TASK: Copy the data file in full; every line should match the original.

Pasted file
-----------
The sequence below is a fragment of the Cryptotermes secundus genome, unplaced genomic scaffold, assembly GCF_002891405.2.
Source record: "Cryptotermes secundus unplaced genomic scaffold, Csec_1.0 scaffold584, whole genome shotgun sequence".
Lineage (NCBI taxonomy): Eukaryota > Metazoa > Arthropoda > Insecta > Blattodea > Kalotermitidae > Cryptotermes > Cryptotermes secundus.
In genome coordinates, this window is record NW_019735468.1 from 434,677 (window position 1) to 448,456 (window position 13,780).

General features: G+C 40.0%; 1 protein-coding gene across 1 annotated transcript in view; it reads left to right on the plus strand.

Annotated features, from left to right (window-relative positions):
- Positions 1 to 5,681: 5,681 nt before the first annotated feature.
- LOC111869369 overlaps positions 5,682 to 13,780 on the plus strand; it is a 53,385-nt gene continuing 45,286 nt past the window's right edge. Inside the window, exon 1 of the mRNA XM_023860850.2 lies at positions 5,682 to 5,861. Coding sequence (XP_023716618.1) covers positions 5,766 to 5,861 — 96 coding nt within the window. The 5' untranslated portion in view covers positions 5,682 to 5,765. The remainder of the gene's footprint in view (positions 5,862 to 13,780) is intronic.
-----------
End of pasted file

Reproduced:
The sequence below is a fragment of the Cryptotermes secundus genome, unplaced genomic scaffold, assembly GCF_002891405.2.
Source record: "Cryptotermes secundus unplaced genomic scaffold, Csec_1.0 scaffold584, whole genome shotgun sequence".
Lineage (NCBI taxonomy): Eukaryota > Metazoa > Arthropoda > Insecta > Blattodea > Kalotermitidae > Cryptotermes > Cryptotermes secundus.
In genome coordinates, this window is record NW_019735468.1 from 434,677 (window position 1) to 448,456 (window position 13,780).

General features: G+C 40.0%; 1 protein-coding gene across 1 annotated transcript in view; it reads left to right on the plus strand.

Annotated features, from left to right (window-relative positions):
- Positions 1 to 5,681: 5,681 nt before the first annotated feature.
- LOC111869369 overlaps positions 5,682 to 13,780 on the plus strand; it is a 53,385-nt gene continuing 45,286 nt past the window's right edge. Inside the window, exon 1 of the mRNA XM_023860850.2 lies at positions 5,682 to 5,861. Coding sequence (XP_023716618.1) covers positions 5,766 to 5,861 — 96 coding nt within the window. The 5' untranslated portion in view covers positions 5,682 to 5,765. The remainder of the gene's footprint in view (positions 5,862 to 13,780) is intronic.